The Federal Electorate of Casey is named after Lord Richard Casey (1890-1976). Richard Casey fought as a soldier in World War One, serving at Gallipoli and on the Western Front. He was Australia’s first representative to the United States and was then appointed to the British war cabinet by the British Prime Minister, Winston Churchill.
Lord Casey also had a distinguished political and parliamentary career, first serving as the Member for Corio in 1932 and then representing La Trobe between 1949 and 1960. He was Treasurer in the Lyons Government and Minister for External Affairs in the Menzies Government. He was appointed Governor-General in 1965.
The Division of Casey begins in the outer eastern suburbs of Melbourne and extends into the Yarra Valley and across the Dandenong Ranges. It covers an area of approximately 2,466 sq km from Chirnside Park in the west to East Warburton and Reefton in the east, Steels Creek and Dixons Creek in the north and Belgrave and Narre Warren East in the south.
Major suburbs/towns include Belgrave, Chirnside Park, Healesville, Lilydale, Monbulk, Mooroolbark, Mount Evelyn, Upwey, Warburton, Yarra Glen and Yarra Junction.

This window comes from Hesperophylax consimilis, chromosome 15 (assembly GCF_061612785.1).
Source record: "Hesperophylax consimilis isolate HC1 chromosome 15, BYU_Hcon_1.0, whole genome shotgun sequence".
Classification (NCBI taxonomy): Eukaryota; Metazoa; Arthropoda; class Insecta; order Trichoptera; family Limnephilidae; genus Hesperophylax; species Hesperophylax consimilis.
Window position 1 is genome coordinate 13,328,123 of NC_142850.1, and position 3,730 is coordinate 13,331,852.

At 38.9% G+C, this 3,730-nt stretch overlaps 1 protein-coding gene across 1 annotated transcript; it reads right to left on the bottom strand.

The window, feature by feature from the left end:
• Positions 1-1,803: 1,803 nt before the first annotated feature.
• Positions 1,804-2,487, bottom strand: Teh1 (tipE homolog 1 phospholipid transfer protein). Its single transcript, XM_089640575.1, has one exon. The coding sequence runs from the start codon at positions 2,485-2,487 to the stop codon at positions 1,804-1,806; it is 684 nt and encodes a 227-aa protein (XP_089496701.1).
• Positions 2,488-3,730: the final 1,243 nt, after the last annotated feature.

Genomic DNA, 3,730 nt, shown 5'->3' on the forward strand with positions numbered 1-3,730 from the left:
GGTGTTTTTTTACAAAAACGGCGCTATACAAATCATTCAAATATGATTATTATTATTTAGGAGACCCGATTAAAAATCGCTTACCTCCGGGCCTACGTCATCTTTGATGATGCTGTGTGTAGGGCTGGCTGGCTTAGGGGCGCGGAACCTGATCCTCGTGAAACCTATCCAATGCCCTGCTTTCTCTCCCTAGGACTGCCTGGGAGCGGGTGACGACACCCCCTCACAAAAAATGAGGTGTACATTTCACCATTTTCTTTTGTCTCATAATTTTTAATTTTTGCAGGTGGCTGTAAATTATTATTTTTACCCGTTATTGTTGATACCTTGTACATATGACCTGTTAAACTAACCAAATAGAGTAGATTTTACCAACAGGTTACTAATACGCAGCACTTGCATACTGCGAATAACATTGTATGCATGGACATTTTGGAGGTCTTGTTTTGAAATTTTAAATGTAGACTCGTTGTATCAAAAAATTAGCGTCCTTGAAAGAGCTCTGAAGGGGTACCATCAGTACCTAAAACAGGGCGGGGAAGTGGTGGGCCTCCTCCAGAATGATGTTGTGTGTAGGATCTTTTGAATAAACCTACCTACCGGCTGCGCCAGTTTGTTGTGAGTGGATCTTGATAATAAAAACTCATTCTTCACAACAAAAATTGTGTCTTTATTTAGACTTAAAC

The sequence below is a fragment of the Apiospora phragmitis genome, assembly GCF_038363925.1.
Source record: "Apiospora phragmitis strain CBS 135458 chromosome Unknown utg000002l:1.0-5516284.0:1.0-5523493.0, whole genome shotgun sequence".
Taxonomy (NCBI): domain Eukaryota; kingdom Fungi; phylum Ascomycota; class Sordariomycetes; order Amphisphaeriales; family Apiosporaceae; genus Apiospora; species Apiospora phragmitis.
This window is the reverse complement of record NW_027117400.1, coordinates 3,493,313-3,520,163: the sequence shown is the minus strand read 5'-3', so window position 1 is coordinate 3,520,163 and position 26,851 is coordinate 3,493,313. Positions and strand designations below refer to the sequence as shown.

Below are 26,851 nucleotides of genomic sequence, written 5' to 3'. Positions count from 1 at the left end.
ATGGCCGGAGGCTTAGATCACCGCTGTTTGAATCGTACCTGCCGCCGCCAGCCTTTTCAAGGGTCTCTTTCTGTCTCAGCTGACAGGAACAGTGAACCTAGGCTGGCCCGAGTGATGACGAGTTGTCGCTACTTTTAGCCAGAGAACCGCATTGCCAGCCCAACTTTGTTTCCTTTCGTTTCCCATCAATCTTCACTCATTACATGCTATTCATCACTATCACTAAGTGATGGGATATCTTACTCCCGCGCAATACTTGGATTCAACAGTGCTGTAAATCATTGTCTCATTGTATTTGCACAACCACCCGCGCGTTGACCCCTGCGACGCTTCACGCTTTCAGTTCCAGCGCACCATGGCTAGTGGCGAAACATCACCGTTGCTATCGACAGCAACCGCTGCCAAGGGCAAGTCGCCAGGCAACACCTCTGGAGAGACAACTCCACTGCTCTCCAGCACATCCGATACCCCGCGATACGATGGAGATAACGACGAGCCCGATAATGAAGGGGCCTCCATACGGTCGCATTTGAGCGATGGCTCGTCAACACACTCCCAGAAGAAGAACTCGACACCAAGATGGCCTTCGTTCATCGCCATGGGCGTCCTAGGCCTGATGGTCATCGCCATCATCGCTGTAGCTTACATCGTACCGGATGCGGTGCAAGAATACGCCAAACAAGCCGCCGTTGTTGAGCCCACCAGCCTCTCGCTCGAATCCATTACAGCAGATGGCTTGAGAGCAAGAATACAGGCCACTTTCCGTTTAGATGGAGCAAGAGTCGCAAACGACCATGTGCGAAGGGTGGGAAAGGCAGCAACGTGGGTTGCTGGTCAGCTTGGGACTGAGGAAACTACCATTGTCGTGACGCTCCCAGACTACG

Casey according to Tony Smith
The Federal electorate of Casey is both an urban and rural region. Its boundaries largely mirror the area covered by the Yarra Ranges Council and comprises fast developing suburbs and the Yarra Valley heartland.
Blessed with pristine natural beauty, our suburbs on Melbourne’s eastern fringe sit alongside sprawling agricultural areas, rural townships and some of the world’s best vineyards.
The rural areas of the Yarra Valley are at the forefront of agri-business and proudly produce some of the best wine, flowers and fruit in Australia and the world.
In the outer suburban region, a diverse range of small, medium and large businesses produce and deliver a range of goods and services and comprise the backbone of our local economy.
The urban areas of Casey host rapidly growing and expanding new suburbs of young families who’ve come here to build their dreams and share in our unique and vibrant community spirit.
New homes and suburbs sit alongside older suburbs built by the post-war generation, who made the same trek here for the same reason: to build a better life and provide better prospects for their children and future.
Casey straddles both urban and rural Victoria and as such, has unique needs. With the speed of urban development, it is my role to ensure government provides adequate infrastructure and services.
If you have any problems or issues involving Federal Government departments or programmes, please contact my office.